People make different types of decisions depending on whether they are feeling calm or anxious, settled or aroused. In a study conducted into patterns of decision-making amongst judges, it was found that more lenient sentences were consistently handed out at three specific times of the day: early morning, afternoon, and early evening.

These times corresponded precisely with the routine lunch breaks of judges. When the judges were satiated, they were more forgiving; when they were hungry, they were more mercenary. And without knowing who you are, I know that when you are hungry and go into a supermarket, you are more likely to grab that pack of chips or chocolate.

The Liking Bias

Would you reward someone a bit more only because is looking more attractive than others? Rational logic says no. But there is such a bias called “Liking — Getting on by looking good”. We often make decisions purely based on whether we like the person involved, regardless of the rational pros and cons of that decision. That’s why good looking people earn on average 12–14% more than their less attractive counterparts.

The Partitioning Principle

People can be nudged towards certain behaviours by merely making one journey to it easier or more difficult. A study by Cornell University showed that the amount of drink someone pours and consumes could be influenced by the size of the glass they use. Even experienced bartenders poured 20.5% more into short, wide glasses than tall, slender ones.

If you want people to drink less alcohol in bars, combining this with table service so that punters have to wait to top up can significantly reduce alcoholic intake.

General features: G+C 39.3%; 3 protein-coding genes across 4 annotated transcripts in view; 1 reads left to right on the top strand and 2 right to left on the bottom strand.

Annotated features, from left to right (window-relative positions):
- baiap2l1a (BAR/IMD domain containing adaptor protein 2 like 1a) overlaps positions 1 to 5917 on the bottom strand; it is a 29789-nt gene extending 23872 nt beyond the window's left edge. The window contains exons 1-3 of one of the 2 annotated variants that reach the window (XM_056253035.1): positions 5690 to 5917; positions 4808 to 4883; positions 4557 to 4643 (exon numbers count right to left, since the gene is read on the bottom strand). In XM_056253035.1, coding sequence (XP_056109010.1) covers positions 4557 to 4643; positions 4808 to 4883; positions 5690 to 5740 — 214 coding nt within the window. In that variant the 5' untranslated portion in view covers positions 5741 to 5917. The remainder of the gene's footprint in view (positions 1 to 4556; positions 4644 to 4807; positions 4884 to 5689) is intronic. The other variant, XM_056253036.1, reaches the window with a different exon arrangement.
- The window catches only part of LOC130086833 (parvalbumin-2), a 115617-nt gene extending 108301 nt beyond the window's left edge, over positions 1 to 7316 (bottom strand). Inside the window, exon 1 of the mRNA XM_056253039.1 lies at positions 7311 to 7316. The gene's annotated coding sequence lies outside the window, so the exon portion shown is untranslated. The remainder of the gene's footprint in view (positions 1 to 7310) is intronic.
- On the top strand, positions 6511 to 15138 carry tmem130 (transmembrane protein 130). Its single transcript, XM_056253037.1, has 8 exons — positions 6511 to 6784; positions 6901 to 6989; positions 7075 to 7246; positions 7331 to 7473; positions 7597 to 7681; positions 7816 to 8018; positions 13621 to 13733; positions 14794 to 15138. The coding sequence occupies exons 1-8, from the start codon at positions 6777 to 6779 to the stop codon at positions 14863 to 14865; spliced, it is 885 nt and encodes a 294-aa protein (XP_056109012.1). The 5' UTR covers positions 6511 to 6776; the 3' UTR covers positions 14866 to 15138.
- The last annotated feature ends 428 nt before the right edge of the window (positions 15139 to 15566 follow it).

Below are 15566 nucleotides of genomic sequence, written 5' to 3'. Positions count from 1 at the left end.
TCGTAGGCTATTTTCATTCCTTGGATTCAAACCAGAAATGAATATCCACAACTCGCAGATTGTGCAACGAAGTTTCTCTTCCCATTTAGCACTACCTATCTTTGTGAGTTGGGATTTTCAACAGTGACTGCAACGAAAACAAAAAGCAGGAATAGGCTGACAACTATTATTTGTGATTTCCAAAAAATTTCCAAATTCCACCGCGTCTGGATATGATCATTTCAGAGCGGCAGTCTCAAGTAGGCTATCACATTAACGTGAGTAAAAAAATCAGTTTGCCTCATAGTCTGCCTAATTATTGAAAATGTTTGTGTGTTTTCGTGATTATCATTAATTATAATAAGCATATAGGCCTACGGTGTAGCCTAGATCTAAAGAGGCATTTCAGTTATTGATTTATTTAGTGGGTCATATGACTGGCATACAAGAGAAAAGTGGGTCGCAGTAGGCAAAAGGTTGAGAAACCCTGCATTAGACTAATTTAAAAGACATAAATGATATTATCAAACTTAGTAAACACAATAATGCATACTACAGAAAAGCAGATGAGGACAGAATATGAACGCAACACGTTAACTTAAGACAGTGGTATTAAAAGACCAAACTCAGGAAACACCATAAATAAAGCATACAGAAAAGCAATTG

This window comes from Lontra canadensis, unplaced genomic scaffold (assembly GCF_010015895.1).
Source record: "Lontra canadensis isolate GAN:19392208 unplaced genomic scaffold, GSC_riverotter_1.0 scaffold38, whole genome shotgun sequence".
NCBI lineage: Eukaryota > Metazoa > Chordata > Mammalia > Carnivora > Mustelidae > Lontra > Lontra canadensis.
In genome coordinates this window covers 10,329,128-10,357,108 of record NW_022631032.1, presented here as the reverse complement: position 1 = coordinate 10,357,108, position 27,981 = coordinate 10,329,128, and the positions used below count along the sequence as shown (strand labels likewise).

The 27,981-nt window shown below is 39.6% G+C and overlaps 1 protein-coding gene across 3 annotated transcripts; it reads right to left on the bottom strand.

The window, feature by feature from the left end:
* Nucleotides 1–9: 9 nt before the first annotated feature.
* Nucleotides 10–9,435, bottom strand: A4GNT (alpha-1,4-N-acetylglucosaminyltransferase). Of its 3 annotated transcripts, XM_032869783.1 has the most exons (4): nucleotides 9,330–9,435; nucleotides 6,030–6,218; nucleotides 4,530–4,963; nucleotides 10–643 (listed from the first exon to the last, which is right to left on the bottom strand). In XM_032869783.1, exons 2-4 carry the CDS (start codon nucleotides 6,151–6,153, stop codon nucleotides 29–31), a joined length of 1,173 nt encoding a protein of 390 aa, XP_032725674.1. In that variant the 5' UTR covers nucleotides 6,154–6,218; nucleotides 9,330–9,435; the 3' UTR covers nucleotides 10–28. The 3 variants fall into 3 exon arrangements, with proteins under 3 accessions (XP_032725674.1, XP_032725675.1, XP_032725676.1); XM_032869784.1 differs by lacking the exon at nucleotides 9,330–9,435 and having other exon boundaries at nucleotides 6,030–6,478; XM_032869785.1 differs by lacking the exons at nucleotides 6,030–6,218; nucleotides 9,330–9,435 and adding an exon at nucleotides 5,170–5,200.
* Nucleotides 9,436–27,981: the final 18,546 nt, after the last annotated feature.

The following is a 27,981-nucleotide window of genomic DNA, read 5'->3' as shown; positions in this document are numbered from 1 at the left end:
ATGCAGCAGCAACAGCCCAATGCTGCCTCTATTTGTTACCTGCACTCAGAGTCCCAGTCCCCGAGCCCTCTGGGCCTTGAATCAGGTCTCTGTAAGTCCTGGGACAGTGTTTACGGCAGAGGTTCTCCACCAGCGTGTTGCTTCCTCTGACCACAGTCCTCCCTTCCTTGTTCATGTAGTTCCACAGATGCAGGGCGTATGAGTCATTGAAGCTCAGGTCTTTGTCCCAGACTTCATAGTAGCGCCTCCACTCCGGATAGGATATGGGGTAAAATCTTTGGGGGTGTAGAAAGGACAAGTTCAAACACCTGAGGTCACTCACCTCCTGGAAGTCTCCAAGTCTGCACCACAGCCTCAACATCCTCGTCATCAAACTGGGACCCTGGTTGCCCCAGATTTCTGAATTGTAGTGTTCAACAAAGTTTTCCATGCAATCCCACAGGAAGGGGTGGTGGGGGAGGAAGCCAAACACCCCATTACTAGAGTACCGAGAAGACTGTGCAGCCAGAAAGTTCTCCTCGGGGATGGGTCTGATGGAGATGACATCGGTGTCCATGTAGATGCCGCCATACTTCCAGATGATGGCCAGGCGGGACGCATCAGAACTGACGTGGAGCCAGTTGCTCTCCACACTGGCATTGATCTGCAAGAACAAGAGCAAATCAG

We Can Only Focus on One Thing At a Time

Goal Dilution — when multiple goals are pursued, they are less effectively achieved than goals pursued individually. The more goals attached to a single task, the lower the association between this task and each goal. As a result, people prefer activities, tasks and products that serve single purposes.

Small and individual tasks are far less “stressful” than big ones. How tasks are presented and broken down affects how motivated we are to start and finish them.

For example, if a company specialises only in mattresses, we assume that their mattresses are of a higher quality than a company which makes mattresses and furniture. More features you add to a product, more their perceived quality decreases.

Two researchers found that an increase in the number of simultaneous goals that can be satisfied via a single means weakens the perceived strength between each goal. As a result, people perceive the factors as less effective for the attainment of each goal. Products or steps that are connected to multiple goals are less likely to be chosen and pursued when only one choice is given.

That’s why having too many things to focus on a web page can distract us and increase bounce rate. Or we might not finish that survey or onboarding because there are too many things asking for my attention. Give them to me step by step.

We are bombarded daily with tons of information, and all we need is someone who knows us better and can guide to better behaviour through small steps.